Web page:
Peter Mortimore is a teacher and
researcher and the former director
of the Institute of Education,
University of London.
He is currently a professor at
the University of Southern Denmark
Namibia has a thirst for
education – let's hope it doesn't get
hijacked by the privileged
Before our forthcoming election dominates
every aspect of public life, I want to report
on education in a developing country
which, last week, experienced its
third-ever election: Namibia.
The British Council, in association with
the Namibian government,
is undertaking a series of projects
addressing inequality in education
and, this summer, I was invited there
to give a series of related lectures.
Namibia is the size of a combined
Great Britain and France, but has
a population a quarter the size
of Greater London. It includes the sand dunes
of the Namib and Kalahari deserts and
is home to spectacular game parks.
Diamonds, uranium and tungsten,
together with growing tourism,
have the potential to make it wealthy.
The country is committed to preserving
its pollution-free atmosphere and cites
the protection of the environment
in its constitution.
Peopled since the 14th century by
tribes people such as the Ovambo,
and more recently by Afrikaaners from
South Africa, Namibia was a
German colony from 1884 until 1915
(a few coastal towns look positively Bavarian).
It became part of the British empire
under a League of Nations mandate,
but was taken over by South Africa
and subjected to apartheid.
The South West Africa People's Organisation
struggled for liberation for three decades
before finally gaining independence in 1990.
There is a fierce pride in the newly
won freedom. Much energy is devoted
to the creation of a better society,
although the election campaign
has re-evoked some racial tensions.
Not surprisingly, given its history,
Namibia is still an unequal community
with massive differences in income.
Health care is limited, and housing
conditions in townships and
rural areas – to western European
eyes – are dire.
The infamous Bantu Education Act,
imposed by South Africa in 1953,
gave black children low-quality,
poorly funded instruction within
a restricted curriculum.
White children attended separate,
On achieving independence,
Namibia began creating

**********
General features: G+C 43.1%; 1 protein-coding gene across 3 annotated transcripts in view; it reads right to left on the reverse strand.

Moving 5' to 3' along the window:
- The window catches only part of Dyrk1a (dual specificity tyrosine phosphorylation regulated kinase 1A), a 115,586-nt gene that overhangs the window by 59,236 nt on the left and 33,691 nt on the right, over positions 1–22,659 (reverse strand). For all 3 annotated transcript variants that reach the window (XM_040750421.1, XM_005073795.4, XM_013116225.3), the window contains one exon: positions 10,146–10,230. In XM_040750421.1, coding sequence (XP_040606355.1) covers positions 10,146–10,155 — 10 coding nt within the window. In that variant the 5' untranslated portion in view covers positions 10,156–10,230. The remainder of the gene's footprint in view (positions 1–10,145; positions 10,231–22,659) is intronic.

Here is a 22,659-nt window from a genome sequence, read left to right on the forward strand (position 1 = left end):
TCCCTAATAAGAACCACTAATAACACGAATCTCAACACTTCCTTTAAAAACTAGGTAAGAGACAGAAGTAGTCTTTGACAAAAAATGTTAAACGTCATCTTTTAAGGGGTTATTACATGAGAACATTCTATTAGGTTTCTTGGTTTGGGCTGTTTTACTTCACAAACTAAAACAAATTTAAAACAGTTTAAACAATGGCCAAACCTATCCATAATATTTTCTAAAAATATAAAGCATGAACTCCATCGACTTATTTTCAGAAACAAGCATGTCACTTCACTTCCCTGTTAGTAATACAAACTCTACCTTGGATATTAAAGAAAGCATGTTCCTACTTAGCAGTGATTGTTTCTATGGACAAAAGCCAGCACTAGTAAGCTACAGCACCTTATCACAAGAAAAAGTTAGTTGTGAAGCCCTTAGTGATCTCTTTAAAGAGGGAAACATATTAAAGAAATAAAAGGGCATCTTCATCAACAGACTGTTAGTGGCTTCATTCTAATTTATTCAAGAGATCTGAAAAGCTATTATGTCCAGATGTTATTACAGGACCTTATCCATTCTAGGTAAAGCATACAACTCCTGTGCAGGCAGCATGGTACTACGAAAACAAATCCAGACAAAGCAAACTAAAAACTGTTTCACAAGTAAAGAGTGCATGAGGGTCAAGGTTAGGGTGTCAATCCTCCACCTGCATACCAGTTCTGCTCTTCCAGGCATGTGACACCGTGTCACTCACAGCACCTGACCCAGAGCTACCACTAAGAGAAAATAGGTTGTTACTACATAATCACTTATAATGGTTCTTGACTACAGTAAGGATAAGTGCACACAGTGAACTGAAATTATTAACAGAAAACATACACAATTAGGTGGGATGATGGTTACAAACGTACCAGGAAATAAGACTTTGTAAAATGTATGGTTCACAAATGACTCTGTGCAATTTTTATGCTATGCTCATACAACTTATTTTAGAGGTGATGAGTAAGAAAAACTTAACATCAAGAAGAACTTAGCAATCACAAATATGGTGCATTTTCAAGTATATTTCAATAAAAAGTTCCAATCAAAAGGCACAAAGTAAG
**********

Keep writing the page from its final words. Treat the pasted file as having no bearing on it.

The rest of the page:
a universal system – building schools,
training thousands of teachers and
enhancing existing skills, designing
a new curriculum and shifting
the language of instruction
from Afrikaans to English.
The government currently spends
6.9% of its gross domestic product
on education – higher than
many western countries.
Schooling is still not free – annual fees
for one child amount to the equivalent
of a month's salary for many workers.
Yet there is a great thirst
for education. On a pre-dawn drive north,
I saw countless children in
immaculate school uniforms walking
alongside the dust roads to schools
often five or six miles away.
Some infants are unable to attend
until they can walk that far.
The University of Namibia has two sites.
One newly designed campus is in Windhoek;
the other, in a former army barracks,
lies close to the Angolan border.
Both need more books, extra computers
and funds to keep the libraries open
in the evenings.
One of the students explained to me
how difficult it was to keep up with
her course reading because the house
where she lodges has no electricity
and darkness falls at 6.30pm.
Namibian academics appeared
well qualified: many professors
have doctorates from the UK and
the US or, increasingly, from China.
A number of impressive British teachers
are involved with Namibian schools,
courtesy of Voluntary Service Overseas.
I met one enthusiastic former
senior teacher from south London
who is helping to raise the quality
of teaching and learning
in schools in some of the poorest areas.
Like many African countries,
Namibia has been hit hard
by HIV/Aids. The government provides
anti-retroviral drugs, but numerous pupils
have lost both parents,
and the lives of many teachers
and students will, in due course,
be further blighted.
Observing the strenuous efforts
of Namibians to obtain schooling is,
for a westerner, deeply humbling.
Better educational opportunities should
enable more people to rise
above poverty and help
to reduce the current massive inequalities.
I fervently hope that Namibia will
find a way to avoid the
situation – common in so many
"developed" countries – whereby
those who are already socially
and economically advantaged
ensure that the education system
own families' privileged status.
• Peter Mortimore is former director
of the Institute of Education
Sent from Kigali, Rwanda